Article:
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Local Application of Sodium Salicylate Enhances Auditory Responses in the Rat's Dorsal Cortex of the Inferior Colliculus.

Patel CR, Zhang H - Front Neurol (2014)

Bottom Line: Sodium salicylate (SS) is a widely used medication with side effects on hearing.Simultaneous application of the drug and a GABAergic receptor agonist produced an effect different from the sum of effects produced by the two drugs released individually.Our results indicate that SS can affect sound-driven activity in the ICd by modulating local GABAergic inhibition.

View Article: PubMed Central - PubMed

Affiliation: Department of Biological Sciences, University of Windsor , Windsor, ON , Canada.

ABSTRACT
Sodium salicylate (SS) is a widely used medication with side effects on hearing. In order to understand these side effects, we recorded sound-driven local-field potentials in a neural structure, the dorsal cortex of the inferior colliculus (ICd). Using a microiontophoretic technique, we applied SS at sites of recording and studied how auditory responses were affected by the drug. Furthermore, we studied how the responses were affected by combined local application of SS and an agonists/antagonist of the type-A or type-B γ-aminobutyric acid receptor (GABAA or GABAB receptor). Results revealed that SS applied alone enhanced auditory responses in the ICd, indicating that the drug had local targets in the structure. Simultaneous application of the drug and a GABAergic receptor antagonist synergistically enhanced amplitudes of responses. The synergistic interaction between SS and a GABAA receptor antagonist had a relatively early start in reference to the onset of acoustic stimulation and the duration of this interaction was independent of sound intensity. The interaction between SS and a GABAB receptor antagonist had a relatively late start, and the duration of this interaction was dependent on sound intensity. Simultaneous application of the drug and a GABAergic receptor agonist produced an effect different from the sum of effects produced by the two drugs released individually. These differences between simultaneous and individual drug applications suggest that SS modified GABAergic inhibition in the ICd. Our results indicate that SS can affect sound-driven activity in the ICd by modulating local GABAergic inhibition.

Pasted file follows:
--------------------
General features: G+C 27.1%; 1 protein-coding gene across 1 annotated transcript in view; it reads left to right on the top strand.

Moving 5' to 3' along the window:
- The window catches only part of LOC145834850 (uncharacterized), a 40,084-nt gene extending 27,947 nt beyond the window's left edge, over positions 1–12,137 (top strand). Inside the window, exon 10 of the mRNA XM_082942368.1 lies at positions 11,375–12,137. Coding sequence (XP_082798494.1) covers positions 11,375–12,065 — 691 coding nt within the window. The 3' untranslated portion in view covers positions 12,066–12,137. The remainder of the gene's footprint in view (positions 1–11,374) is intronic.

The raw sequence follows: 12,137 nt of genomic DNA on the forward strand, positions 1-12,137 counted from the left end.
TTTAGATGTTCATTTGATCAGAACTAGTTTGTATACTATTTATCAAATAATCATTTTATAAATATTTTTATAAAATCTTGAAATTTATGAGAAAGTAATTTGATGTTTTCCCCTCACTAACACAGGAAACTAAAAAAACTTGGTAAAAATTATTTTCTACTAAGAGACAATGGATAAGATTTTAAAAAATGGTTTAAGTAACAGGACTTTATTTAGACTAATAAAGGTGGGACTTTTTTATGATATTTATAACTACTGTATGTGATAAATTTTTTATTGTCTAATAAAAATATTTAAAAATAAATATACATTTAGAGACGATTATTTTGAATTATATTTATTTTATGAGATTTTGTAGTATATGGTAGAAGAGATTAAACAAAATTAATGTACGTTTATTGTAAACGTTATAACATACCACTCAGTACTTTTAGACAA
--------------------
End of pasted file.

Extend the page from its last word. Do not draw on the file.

No MeSH data available.


Group results (n = 9) showing time windows over which a synergistic interaction exists between SS and BMI in enhancing the amplitude of an LFP recorded at the BF of a recording site. (A–C) are based on results obtained at 10, 20, and 30 dB above the MT of a recording site. In (A–C), a white line with a black background in the bottom panel is a p-value by time function showing statistical significance of the difference between the total changes caused by individual and simultaneous applications of SS and BMI.
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Figure 6: Group results (n = 9) showing time windows over which a synergistic interaction exists between SS and BMI in enhancing the amplitude of an LFP recorded at the BF of a recording site. (A–C) are based on results obtained at 10, 20, and 30 dB above the MT of a recording site. In (A–C), a white line with a black background in the bottom panel is a p-value by time function showing statistical significance of the difference between the total changes caused by individual and simultaneous applications of SS and BMI.